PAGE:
Suffice it to say: The Killers are a Great Band that plays a Great Show. I just wish I could say that each album they put out was as good as their blockbuster Hot Fuss and its sophomore follow-up Sam’s Town. Day & Age just isn’t as good, and it showed last night at their show in Fairfax at the Patriot Center. Aside from top singles Human and Spaceman, the rest of Day & Age fell flat in front of the crowd. While better live than memorex, it was tough to see the band that rocked out so hard on previous albums watch the crowd ebb in front of their eyes.
Perhaps it’s that the sound wasn’t all that great in the Patriot Center (and it wasn’t, the engineering team needs to go back to school, there was some real balance programs for the whole first half of the concert.), or maybe it’s that the source material for Day & Age just hasn’t gelled yet. Regardless, the crowd came most alive for the partially acoustic version of Sam’s Town, which was a highlight of the show.
Brandon Flowers on Keyboards by Kevin Borland
The lights & set at the show were, as you’d expect from a Las Vegas band, amazing. Sure, some of it could’ve been called seizure-inducing, but overall the effects were incredible. Chief among them, and the highlight of the night, was the LED Matrix behind the band. Made up of probably a thousand or so 8 bit LEDs in an evenly spaced grid, it turned into a giant low-res image screen. It was used with absolutely brilliant effect for the cover of Joy Division’s Shadowplay while scenes from 2007’s Control played behind them. No spotlights, no lights on the stage, they played Shadowplay in the dark on the stage while the images of Sam Riley’s Ian Curtis played on the LED matrix. It was a great homage to Curtis and Joy Division, while still rocking the hell out of the song.
The whole set tonight was uneven. Between the song problems, and the lack of audience response to the newer songs (especially Neon Tiger, which went over like so many lead balloons, at least in our section,) it was a hard show to evaluate. Crowd favorites like Mr. Brightside, Read My Mind and their other earlier material was quite well done, but the mix of the new and the old was jarring in places, and it sapped the energy of the crowd.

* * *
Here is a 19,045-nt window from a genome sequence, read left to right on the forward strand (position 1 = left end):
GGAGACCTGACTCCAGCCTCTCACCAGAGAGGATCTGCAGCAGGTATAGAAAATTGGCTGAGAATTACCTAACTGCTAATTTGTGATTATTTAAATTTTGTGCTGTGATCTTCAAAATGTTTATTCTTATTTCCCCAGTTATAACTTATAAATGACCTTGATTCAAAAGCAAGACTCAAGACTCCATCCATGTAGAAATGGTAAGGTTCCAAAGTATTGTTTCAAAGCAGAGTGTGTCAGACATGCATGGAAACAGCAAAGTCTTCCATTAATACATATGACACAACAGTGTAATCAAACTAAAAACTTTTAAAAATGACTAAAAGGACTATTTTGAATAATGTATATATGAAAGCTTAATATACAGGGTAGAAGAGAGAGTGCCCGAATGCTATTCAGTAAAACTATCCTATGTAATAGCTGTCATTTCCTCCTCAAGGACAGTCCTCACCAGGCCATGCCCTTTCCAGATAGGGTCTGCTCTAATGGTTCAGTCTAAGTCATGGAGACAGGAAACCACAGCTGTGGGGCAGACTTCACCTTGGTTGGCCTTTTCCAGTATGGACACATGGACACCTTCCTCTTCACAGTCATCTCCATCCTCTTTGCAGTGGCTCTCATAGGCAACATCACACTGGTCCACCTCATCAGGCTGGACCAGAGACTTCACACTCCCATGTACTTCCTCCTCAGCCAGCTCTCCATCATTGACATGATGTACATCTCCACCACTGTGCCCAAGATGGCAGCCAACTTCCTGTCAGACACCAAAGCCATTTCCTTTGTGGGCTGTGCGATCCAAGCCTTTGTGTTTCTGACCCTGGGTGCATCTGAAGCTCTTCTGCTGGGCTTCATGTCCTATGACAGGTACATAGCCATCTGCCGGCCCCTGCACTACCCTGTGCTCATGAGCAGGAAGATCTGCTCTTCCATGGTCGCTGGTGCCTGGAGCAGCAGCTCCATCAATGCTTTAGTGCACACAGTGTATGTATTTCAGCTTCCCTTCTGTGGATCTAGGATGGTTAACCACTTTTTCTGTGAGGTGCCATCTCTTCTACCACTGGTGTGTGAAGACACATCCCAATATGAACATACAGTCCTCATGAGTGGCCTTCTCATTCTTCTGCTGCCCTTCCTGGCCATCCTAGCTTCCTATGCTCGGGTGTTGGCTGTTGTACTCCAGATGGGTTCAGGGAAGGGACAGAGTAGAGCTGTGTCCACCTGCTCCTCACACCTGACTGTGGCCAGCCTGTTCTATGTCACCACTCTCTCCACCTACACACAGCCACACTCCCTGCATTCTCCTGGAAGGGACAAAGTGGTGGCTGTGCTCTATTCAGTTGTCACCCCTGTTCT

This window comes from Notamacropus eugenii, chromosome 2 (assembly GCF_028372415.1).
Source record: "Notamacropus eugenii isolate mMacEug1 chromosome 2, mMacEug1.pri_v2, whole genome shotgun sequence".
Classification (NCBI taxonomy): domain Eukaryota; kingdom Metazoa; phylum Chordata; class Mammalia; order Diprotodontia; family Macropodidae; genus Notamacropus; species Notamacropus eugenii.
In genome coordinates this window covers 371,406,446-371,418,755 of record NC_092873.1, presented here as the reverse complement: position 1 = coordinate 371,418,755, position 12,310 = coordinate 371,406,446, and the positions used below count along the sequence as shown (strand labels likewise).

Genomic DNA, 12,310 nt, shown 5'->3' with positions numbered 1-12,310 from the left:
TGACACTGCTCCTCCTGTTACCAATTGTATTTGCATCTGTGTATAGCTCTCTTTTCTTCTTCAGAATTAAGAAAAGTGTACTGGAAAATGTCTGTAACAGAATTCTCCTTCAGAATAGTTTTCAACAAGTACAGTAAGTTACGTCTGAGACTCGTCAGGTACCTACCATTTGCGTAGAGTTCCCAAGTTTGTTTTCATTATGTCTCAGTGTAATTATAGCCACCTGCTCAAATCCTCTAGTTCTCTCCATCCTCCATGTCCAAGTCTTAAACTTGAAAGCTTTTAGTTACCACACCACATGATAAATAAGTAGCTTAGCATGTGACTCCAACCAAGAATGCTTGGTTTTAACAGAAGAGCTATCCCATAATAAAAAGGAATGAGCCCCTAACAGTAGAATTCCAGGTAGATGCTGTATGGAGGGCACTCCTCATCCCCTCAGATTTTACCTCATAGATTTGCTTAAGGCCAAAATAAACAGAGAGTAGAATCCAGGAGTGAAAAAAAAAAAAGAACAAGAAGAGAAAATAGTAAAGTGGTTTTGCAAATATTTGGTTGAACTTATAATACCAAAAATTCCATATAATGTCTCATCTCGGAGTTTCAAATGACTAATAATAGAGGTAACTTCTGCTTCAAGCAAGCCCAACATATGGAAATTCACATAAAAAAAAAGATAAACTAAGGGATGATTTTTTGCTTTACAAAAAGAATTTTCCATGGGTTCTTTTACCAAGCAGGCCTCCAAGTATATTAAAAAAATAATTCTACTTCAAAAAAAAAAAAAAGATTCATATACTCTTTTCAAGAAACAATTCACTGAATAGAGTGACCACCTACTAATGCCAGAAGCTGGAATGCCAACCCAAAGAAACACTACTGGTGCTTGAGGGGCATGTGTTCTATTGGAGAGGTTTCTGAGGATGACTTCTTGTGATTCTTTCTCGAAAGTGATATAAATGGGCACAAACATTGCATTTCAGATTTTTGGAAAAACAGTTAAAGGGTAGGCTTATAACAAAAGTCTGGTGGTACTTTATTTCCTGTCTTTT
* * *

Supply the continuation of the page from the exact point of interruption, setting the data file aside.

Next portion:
Postscript: I know, the photos in this piece aren’t from the show at the Patriot Center. I had called ahead to the facilities office to see what the restrictions were for the show, and I was told that personal cameras were just fine, but no professional photographers. I asked for clarification, mentioning that I had an SLR camera, and I was told it was no problem. Imagine my surprise when the security at the door turned me away for having an SLR.
It’s obnoxious for the line to be drawn between little point and shoot cameras and cameras with dials and knobs and require some sophistication on the part of the user. It was more annoying, though, to have called ahead for information and been given the wrong information. If your delineation is going to be such that there’s an arbitrary line drawn: teach your staff how to answer questions about it properly when people call ahead. I was really ticked off when I couldn’t use my good camera to take shots, even if I was in the rafters section.